Skip to Content

Hand Rash

Hand Rash

Hand rashes, also called hand eczema, can result from allergic reactions, exposure to irritants such as industrial chemicals, acids or cleaning fluids and sunburn. More often, the irritant is milder and the problem starts out as dryness of the hands. Over-drying from frequent hand washing, soaps, cleaning agents or even skin and personal care product ingredients can also cause hand rashes.

Hand rashes can include an allergic reaction, dry skin, contact dermatitis, psoriasis, hand, foot and mouth disease, dyshidrotic eczema, impetigo and ringworm. According to the American Academy of Dermatology, hand eczema can cause:

  • Dry, chapped skin (often the first sign)
  • Patches of red or dark brown irritated skin
  • Scaly and inflamed skin that may itch
  • Burning sensation
  • Itchy blisters
  • Deep, painful cracks
  • Bleeding or weeping skin
  • Crusts, pus and pain

The Treatment

The Art of Skin Dermatology can offer an eczema treatment plan that can help track down the cause of hand rash and alleviate it, including:

  • Prescription medications
  • Over-the-counter recommendations
  • Personalized treatment regimens

Videos & Testimonials

Similar Services


Eczema is a condition that makes your skin irritated and itchy. It often causes a rash that’s red, blistery, oozing, scaly or brownish. There are several types of eczema, including atopic dermatitis, contact dermatitis, nummular eczema and dyshidrotic eczema. However, the most common is atopic dermatitis. Millions live with atopic dermatitis. In fact, one in 10 Americans has atopic dermatitis.

Atopic dermatitis is often called atopic eczema or simply eczema. It usually develops by age five, but people of all ages, from newborns to adults 65 years of age and older, live with this condition. Atopic dermatitis is not contagious.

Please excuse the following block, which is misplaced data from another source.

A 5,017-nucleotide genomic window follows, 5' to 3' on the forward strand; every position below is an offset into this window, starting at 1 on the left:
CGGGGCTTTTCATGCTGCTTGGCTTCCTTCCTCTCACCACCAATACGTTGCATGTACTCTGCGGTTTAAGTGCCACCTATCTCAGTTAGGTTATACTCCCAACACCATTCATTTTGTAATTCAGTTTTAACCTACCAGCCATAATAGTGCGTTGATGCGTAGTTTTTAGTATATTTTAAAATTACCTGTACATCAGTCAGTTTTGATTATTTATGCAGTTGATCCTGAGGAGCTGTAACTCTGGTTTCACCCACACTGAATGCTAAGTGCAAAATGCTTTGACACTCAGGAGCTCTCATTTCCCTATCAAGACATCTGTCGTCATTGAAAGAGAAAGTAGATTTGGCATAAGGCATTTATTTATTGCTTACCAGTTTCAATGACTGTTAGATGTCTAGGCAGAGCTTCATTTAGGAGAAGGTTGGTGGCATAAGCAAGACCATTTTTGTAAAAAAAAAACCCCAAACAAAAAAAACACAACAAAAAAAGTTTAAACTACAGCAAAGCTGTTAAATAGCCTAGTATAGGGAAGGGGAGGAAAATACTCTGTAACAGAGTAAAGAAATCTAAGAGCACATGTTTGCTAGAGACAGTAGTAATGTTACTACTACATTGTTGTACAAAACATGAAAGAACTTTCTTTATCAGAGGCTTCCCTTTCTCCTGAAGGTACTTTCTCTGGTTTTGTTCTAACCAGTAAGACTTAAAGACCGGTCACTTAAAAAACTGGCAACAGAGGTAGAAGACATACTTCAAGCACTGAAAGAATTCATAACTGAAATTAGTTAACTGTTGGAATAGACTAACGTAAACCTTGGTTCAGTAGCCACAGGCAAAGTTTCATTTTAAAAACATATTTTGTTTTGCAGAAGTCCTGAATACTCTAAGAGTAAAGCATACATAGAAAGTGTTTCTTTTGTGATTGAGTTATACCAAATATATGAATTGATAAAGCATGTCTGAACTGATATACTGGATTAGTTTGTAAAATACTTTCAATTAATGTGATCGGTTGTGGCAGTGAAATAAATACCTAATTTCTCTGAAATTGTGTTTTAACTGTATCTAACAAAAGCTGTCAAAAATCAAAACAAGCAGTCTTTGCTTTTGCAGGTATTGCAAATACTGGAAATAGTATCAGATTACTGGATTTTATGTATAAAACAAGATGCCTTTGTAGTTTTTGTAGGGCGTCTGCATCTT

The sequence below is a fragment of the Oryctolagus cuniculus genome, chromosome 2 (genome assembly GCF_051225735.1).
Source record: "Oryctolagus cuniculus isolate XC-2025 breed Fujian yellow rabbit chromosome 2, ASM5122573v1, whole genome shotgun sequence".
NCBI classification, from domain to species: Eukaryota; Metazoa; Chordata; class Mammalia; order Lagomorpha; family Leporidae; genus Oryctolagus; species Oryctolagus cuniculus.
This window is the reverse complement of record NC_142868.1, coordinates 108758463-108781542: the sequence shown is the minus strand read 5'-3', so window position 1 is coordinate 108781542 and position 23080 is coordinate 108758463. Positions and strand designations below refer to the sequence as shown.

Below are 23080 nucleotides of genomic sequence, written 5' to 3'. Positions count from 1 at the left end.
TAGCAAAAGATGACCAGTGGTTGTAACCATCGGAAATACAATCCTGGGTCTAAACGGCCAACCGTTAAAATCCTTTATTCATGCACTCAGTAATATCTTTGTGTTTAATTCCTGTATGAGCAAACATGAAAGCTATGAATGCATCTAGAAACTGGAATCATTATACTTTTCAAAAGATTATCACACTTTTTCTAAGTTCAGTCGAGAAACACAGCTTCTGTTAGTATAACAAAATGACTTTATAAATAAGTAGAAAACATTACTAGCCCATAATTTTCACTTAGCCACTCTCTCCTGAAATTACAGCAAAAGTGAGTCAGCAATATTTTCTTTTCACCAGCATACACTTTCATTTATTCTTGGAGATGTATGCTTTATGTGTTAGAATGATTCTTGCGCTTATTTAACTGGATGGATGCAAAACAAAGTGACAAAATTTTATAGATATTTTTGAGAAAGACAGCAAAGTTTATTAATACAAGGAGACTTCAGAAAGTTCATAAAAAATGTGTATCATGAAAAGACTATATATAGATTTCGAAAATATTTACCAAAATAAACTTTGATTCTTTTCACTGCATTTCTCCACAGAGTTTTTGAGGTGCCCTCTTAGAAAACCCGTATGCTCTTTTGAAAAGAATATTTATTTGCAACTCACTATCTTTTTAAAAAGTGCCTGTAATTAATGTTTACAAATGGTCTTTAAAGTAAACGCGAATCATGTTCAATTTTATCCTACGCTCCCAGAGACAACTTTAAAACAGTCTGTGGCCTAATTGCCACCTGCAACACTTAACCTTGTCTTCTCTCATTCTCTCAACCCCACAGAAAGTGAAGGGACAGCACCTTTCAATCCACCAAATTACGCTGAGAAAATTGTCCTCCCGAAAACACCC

Nail Conditions

Nail conditions can include distortion and/or discoloration of the normal nail plate on the fingernails and toenails. Washboard nails appear as grooves and ridges in the center of your thumb; thin, spoon-shaped nails dip down in the middle and look like spoons; and pitted nails with dents look like they were made by an icepick.

Discoloration can include a new or changing dark streak, which could be melanoma, the most serious type of skin cancer. However, not every dark streak is a melanoma. Nail fungus, an infection of the nail, can also cause discoloration. It begins as a white or yellow-brown spot under the tip of your fingernail or toenail, and may include debris under the nail and thickening nails.

According to the Centers for Disease Control and Prevention (CDC), fungal nail infections are very common and may affect up to 14% of the U.S. population; fungal toenail infections are more common than fungal fingernail infections.

Let’s connect.

Have questions? Want to schedule an appointment? Simply complete the form and we’ll get back to you within 24 hours.

Have a Question?
Back to top
Call Now Button Skip to content